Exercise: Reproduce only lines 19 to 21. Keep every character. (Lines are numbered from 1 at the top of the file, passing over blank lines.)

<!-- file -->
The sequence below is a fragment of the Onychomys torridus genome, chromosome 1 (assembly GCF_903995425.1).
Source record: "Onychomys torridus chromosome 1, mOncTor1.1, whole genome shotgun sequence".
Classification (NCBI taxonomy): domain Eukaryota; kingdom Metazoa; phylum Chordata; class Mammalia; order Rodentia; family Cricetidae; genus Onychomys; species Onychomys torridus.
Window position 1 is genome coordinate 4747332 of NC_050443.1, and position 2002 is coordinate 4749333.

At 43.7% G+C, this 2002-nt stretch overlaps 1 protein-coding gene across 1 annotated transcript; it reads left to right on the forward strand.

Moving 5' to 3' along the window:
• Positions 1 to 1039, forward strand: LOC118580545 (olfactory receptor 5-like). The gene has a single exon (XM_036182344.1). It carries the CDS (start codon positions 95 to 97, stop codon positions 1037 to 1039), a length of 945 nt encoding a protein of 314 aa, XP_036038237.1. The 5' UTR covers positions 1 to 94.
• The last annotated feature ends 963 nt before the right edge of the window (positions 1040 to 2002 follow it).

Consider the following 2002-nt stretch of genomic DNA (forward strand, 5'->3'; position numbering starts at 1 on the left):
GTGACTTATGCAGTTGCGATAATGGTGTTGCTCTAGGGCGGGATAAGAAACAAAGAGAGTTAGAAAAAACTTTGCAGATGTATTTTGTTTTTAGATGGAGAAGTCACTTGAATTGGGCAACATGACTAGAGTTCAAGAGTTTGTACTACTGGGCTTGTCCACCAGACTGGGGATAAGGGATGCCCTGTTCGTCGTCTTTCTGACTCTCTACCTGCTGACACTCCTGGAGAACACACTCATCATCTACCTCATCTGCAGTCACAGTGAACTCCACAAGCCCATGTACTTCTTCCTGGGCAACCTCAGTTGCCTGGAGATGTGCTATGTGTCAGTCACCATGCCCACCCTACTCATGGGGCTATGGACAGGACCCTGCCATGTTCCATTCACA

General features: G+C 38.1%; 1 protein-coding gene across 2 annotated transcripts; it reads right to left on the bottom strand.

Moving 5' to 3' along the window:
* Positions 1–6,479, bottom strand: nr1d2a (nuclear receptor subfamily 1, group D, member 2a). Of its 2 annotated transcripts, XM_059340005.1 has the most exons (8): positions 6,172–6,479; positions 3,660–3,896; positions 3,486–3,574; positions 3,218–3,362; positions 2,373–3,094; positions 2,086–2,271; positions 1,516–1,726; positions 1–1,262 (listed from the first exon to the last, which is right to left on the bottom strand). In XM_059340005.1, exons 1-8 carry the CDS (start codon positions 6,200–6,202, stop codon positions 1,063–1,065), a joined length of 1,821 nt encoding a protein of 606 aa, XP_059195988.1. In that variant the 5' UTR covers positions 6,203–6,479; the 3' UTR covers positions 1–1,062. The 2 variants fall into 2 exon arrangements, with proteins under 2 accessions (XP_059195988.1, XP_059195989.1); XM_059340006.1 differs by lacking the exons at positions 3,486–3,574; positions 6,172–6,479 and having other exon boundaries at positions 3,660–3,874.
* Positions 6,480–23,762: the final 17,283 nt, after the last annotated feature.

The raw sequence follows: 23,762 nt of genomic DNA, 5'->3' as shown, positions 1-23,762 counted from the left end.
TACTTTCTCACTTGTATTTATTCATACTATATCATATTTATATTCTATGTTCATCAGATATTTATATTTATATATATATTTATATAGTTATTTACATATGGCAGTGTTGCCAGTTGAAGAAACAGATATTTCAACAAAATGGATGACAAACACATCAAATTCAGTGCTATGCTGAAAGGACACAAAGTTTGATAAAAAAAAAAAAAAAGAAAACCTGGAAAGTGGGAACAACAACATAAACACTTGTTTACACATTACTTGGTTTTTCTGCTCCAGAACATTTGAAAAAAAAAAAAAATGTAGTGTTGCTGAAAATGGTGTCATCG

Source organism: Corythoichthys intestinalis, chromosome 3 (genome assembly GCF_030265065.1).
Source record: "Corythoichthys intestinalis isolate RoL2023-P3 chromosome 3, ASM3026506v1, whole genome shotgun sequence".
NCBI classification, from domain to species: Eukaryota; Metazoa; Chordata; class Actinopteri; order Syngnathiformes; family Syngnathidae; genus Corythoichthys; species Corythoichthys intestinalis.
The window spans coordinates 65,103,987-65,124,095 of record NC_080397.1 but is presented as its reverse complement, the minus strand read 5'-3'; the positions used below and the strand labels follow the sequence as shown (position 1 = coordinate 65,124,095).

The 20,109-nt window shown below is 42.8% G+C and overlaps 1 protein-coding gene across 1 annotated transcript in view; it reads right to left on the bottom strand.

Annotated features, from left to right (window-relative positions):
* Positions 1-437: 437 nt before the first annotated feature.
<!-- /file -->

NCBI classification, from domain to species: Eukaryota; Metazoa; Chordata; class Actinopteri; order Syngnathiformes; family Syngnathidae; genus Corythoichthys; species Corythoichthys intestinalis.
The window spans coordinates 65,103,987-65,124,095 of record NC_080397.1 but is presented as its reverse complement, the minus strand read 5'-3'; the positions used below and the strand labels follow the sequence as shown (position 1 = coordinate 65,124,095).

The 20,109-nt window shown below is 42.8% G+C and overlaps 1 protein-coding gene across 1 annotated transcript in view; it reads right to left on the bottom strand.